As a consequence of a severe Atlantic storm we woke to a hissing wind and dark scowling clouds that the mountains of Portugal had failed to detain storming in from the west. It was mean and moody but there was no rain so that was a bonus. From the hotel balcony it was possible to appreciate just what a land of contrasts Spain really is. This was about as far away from the traditional view of Spain of the holiday brochures as it is possible to get and it was different to from our visit the previous month to Castilla-la Mancha. Here we were getting close towards green Spain in the north with more small farms, livestock, deciduous woods, fast flowing rivers and Portugal just twenty-five kilometres away.
Breakfast was a simple affair and as we were the only people in the breakfast room it soon became clear that we were the only two guests in the hotel. Afterwards we dressed appropriately and took the walk alongside the river and into Ciudad Rodrigo. The sky was blue but filling up with dark purple clouds with occasional shafts of sunlight darting through. There was a spiteful wind that stung our ears and although it was a nice walk it was along a very muddy path and we were glad that we hadn’t attempted it last night in the dark.
The path took us along the Rio Águeda, which is a two hundred and fifty kilometre long river which begins to the south in the Sierra de la Mesas, near the Portuguese border and flows through Ciudad Rodrigo and after serving as the border with Portugal for its final few kilometres joins the Douro at Barca d’Alva to the north.
As we climbed the outside of the city walls the wind strengthened and thankfully scattered the black clouds somewhere towards Salamanca to the east and they were replaced with friendlier white cotton wool ball clouds that raced in to take their place. We entered the city through the western gate cut into the fortifications and entered a charming place overflowing with history and character.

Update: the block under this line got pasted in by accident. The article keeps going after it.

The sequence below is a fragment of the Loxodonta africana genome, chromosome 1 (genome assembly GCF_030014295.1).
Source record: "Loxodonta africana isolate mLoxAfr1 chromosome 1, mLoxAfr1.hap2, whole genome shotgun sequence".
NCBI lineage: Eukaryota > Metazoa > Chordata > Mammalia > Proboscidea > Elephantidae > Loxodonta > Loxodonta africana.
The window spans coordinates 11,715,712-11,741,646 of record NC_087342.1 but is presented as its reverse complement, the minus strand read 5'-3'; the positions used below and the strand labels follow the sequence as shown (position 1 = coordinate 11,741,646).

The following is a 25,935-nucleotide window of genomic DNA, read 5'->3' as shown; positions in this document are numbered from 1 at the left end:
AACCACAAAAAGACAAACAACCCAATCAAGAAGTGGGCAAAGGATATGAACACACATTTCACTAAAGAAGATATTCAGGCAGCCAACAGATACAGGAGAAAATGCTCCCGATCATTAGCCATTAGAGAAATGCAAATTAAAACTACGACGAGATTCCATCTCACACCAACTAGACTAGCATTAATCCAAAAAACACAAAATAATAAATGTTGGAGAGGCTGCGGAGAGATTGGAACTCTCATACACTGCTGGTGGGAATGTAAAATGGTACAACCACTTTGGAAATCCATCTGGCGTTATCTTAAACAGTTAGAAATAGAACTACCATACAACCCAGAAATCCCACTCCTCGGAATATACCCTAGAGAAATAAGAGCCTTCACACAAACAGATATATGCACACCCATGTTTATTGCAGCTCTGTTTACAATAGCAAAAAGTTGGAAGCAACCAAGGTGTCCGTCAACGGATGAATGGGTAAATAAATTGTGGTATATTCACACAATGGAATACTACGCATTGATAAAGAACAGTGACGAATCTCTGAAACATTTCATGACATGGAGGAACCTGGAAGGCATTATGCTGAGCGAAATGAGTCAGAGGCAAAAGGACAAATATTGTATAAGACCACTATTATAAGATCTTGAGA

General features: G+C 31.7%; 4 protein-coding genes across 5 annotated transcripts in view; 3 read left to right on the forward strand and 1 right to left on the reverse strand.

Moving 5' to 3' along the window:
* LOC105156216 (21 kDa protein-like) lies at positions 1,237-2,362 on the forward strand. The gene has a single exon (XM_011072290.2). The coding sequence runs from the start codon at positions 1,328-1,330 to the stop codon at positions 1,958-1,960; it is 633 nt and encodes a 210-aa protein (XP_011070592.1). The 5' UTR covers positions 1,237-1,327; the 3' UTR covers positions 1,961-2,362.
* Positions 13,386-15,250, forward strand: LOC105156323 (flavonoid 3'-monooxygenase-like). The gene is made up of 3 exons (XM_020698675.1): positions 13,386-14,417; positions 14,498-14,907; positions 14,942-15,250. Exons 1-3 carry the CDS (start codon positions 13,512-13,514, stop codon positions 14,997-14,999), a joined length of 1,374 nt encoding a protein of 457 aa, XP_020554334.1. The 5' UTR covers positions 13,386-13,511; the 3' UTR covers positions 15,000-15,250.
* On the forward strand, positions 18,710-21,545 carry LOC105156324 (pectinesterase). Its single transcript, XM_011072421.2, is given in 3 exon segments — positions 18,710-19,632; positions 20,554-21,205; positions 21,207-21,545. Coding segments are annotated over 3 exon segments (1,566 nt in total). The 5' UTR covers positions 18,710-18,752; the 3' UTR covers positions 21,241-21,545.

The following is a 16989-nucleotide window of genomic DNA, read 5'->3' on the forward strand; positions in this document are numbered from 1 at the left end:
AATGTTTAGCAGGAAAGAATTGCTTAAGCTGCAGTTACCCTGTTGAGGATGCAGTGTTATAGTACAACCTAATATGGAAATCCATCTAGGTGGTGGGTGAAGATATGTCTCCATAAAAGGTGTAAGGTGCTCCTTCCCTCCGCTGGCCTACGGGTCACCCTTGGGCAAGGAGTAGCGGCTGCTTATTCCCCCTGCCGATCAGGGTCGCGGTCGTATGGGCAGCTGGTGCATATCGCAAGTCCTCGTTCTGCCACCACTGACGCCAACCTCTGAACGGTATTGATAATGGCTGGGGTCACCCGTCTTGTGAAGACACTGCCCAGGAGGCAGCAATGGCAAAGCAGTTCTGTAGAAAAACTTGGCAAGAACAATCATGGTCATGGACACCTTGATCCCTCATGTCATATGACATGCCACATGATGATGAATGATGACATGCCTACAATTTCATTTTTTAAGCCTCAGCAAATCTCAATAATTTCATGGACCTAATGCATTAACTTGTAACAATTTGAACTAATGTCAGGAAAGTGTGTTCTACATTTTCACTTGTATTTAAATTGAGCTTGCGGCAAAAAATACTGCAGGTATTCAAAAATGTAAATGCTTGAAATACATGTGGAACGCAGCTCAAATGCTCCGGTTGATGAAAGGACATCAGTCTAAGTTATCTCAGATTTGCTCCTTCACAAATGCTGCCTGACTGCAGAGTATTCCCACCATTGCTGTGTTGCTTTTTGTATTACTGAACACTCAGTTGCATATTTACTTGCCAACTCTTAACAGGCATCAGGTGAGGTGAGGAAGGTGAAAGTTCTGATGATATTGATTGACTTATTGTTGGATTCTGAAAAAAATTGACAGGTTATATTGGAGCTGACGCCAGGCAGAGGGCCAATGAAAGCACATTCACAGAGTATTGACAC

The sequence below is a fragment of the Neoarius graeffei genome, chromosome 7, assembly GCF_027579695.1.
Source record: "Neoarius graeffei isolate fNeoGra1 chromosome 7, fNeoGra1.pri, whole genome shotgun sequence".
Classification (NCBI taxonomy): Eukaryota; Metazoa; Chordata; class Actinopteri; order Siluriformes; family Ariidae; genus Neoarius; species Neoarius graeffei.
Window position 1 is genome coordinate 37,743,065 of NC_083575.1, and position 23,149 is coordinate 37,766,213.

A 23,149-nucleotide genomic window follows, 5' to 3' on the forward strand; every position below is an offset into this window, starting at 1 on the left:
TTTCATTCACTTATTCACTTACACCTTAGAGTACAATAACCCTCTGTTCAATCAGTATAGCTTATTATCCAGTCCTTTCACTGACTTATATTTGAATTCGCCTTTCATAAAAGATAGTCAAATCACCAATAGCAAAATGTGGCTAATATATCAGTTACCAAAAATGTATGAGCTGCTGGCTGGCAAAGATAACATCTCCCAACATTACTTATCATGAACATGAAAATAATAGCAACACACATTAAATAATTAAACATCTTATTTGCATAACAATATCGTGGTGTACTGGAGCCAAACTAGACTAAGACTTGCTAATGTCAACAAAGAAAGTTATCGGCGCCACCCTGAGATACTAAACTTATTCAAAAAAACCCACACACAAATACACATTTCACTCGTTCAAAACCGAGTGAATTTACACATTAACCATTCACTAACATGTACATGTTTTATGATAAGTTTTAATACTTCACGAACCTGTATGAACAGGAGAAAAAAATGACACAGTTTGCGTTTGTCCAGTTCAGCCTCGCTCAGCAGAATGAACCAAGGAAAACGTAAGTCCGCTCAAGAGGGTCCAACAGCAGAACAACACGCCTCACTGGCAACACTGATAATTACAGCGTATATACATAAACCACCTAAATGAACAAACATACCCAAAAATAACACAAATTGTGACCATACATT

This place reminded me of the Richard Sharpe stories of the Peninsular War. In January 1812 Ciudad Rodrigo was besieged by the British Army under Wellington and held out for two weeks before the French forces surrendered. Ciudad Rodrigo was strategically important because it guarded the northern route into Spain for an invading army but it was only a second class fortress with a ten metre high main wall built of inferior masonry, without flanks, and with weak parapets and narrow ramparts. After the fall of the city the Allied troops disgraced themselves by the wanton sacking of Ciudad Rodrigo when many homes were broken into, property vandalised or stolen, Spanish civilians of all ages and backgrounds killed or raped, and many officers were shot by the men they were trying to bring to order.
It was interesting for me to be here because at University I had studied history and specialised in Napoleonic Europe and now I was standing in a place that I had only known previously through text books and lectures but to be here like this added the flesh to what I realised was only bare bones.
It was quiet enough today however and once inside the walls we walked to the castle, which predictably is now a Parador hotel, had a look inside and then walked around a part of the walls. A few spots of rain forced us down into the city, past the cathedral and into a tourist information office with the heating set to an unnecessary maximum and then on to the Plaza Mayor in the centre with its warm sandstone coloured buildings, metal balconies and traditional Spanish shops and bars around all four sides.